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A lesson on a TED Talk: Procrastination

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I have been procrastinating on writing this blog post for a while, but let’s see what goes on “Inside the Mind of a Master Procrastinator”!

It is a great and funny talk and fits pefectly to Unit 1 of Pearson’s Longman Exam Accelerator but it can be used independenttly when discussing ways of how we carry out our tasks – whether we are disorganised, distracted, efficient, perfectionists or procrastinators.

In any case students are supposed to know the word procrastination, and could have a discussion of their own personality type. If done together with the Longman book, the lesson works best following hte reading on page 61 (Things to do).

  1. Pre-watching:

Students match words and definitions:

1.  to bump it up a)   (before nouns) related to a government
2.  civil b)  a student’s main subject at college or university
3.  deadline c)   a piece of writing or a talk on an academic subject
4.  government d)  polite
5.  major e)   a long piece of writing that is the final part of an advanced university degree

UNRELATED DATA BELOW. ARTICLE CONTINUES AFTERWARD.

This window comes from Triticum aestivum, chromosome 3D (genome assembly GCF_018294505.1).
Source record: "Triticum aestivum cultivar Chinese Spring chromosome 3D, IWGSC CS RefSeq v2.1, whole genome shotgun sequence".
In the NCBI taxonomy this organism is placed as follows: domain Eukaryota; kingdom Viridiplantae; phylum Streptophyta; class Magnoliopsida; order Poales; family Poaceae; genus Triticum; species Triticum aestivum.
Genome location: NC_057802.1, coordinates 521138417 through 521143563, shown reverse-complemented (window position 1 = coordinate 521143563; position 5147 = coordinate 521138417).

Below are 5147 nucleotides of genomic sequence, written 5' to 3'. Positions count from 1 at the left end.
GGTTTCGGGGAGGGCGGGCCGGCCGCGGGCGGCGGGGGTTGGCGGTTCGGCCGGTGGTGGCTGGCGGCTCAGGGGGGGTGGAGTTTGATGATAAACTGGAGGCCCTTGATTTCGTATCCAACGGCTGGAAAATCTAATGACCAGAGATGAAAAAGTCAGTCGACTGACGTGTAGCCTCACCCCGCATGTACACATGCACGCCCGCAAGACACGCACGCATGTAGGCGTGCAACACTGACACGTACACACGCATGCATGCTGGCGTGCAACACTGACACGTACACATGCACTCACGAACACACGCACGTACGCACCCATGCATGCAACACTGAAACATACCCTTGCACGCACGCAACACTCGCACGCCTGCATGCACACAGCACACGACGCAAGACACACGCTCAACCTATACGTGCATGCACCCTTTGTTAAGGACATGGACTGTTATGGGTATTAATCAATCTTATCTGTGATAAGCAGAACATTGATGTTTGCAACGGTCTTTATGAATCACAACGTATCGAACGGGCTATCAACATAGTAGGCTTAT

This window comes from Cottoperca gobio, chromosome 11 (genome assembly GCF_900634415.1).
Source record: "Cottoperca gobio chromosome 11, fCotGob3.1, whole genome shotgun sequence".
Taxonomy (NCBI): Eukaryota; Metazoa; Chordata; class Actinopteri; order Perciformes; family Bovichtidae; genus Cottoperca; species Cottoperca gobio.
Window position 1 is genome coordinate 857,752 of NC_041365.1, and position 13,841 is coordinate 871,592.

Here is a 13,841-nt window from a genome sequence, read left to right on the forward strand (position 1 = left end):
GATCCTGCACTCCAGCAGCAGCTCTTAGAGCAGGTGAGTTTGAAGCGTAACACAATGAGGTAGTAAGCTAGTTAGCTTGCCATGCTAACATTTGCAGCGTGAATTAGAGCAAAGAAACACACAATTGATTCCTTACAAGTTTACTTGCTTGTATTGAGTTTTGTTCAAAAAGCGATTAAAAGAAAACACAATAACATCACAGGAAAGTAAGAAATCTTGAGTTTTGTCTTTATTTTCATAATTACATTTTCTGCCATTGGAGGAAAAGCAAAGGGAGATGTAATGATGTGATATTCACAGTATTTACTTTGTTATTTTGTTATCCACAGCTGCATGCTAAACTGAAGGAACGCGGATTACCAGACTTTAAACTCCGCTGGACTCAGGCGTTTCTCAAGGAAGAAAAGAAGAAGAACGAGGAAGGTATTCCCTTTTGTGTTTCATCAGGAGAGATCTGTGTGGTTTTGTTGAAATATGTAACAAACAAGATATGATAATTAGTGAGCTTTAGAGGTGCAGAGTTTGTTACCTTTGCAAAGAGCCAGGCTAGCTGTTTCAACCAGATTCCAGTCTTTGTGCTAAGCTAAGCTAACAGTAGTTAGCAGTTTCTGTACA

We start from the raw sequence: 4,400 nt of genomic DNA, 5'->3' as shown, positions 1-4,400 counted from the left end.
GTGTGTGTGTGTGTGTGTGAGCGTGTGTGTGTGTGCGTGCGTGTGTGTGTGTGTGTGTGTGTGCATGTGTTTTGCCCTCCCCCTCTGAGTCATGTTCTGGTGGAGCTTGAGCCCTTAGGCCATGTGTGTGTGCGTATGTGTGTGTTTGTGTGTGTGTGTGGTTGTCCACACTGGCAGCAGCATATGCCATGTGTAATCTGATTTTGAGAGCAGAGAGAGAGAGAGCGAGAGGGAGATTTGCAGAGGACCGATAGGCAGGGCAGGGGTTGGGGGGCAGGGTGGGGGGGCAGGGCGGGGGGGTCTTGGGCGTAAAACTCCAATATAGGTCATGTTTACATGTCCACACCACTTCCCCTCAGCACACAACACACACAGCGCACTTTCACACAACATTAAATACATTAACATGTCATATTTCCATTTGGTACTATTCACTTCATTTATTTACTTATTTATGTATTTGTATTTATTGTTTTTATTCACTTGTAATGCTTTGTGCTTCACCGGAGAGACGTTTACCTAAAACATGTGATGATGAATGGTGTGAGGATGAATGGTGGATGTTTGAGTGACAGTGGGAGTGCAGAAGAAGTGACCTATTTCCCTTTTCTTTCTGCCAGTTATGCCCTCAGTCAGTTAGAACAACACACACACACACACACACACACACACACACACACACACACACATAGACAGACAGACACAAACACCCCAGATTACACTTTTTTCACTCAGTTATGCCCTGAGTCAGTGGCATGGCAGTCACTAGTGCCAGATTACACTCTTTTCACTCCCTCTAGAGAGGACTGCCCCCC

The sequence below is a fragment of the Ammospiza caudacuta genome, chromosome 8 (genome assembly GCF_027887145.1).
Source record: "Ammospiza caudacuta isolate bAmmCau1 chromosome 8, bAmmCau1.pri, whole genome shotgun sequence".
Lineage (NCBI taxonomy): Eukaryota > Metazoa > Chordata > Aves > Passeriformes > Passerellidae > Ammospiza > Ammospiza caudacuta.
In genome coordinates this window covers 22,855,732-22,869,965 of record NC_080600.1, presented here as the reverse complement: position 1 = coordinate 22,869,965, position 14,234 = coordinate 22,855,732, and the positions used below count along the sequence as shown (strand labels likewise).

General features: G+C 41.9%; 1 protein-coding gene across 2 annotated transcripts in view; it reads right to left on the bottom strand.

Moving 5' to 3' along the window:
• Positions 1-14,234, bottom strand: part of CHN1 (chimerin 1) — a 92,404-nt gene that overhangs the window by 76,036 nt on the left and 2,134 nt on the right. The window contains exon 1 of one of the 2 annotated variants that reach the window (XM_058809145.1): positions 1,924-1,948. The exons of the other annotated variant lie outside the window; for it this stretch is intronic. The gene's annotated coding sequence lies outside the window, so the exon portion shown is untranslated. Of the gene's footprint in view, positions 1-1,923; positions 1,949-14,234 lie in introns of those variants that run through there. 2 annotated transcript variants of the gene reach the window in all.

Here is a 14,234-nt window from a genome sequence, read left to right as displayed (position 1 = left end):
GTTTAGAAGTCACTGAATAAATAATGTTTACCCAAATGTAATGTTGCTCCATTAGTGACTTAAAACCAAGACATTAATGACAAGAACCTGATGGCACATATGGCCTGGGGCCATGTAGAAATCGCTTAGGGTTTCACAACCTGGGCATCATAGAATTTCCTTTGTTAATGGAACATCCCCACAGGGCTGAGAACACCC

6.  a paper f)    a way of working
7.  thesis g)   to increase the speed
8.  whole-nighter h)  a specific time or dateby which you have to do something
9.  work flow i)    a whole night that you spend studying while you are at university

2. While watching:

a) Students watch the talk from 0:00 until 2:45 to raise their interest when they summarize what they have just heard using hte words from the first activity.

b) Students watch and listen from 2:45 until 3:38 and fill in gaps in the text:

No, no, it was very, very bad. Anyway, today I’m a (1)……………………………. guy. I write the blog Wait But Why. And a couple of years ago, I decided to write about (2)……………………… My behaviour has always perplexed the non-procrastinators around me, and I wanted to explain to the non-procrastinators of the world what (3)……………………………… in the heads of procrastinators, and why we are the way we are. Now, I had a (4)…………………………………. that the brains of procrastinators were actually different than the brains of other people. And to test this, I found an MRI lab that actually let me (5)…………………….. both my brain and the brain of a proven non-procrastinator, so I could compare them. I actually brought them here to show you today. I want you to take a look carefully to see if you can notice a (6)……………………………. I know that if you’re not a trained brain expert, it’s not that obvious, but just take a look, OK? So here’s the brain of a non-procrastinator.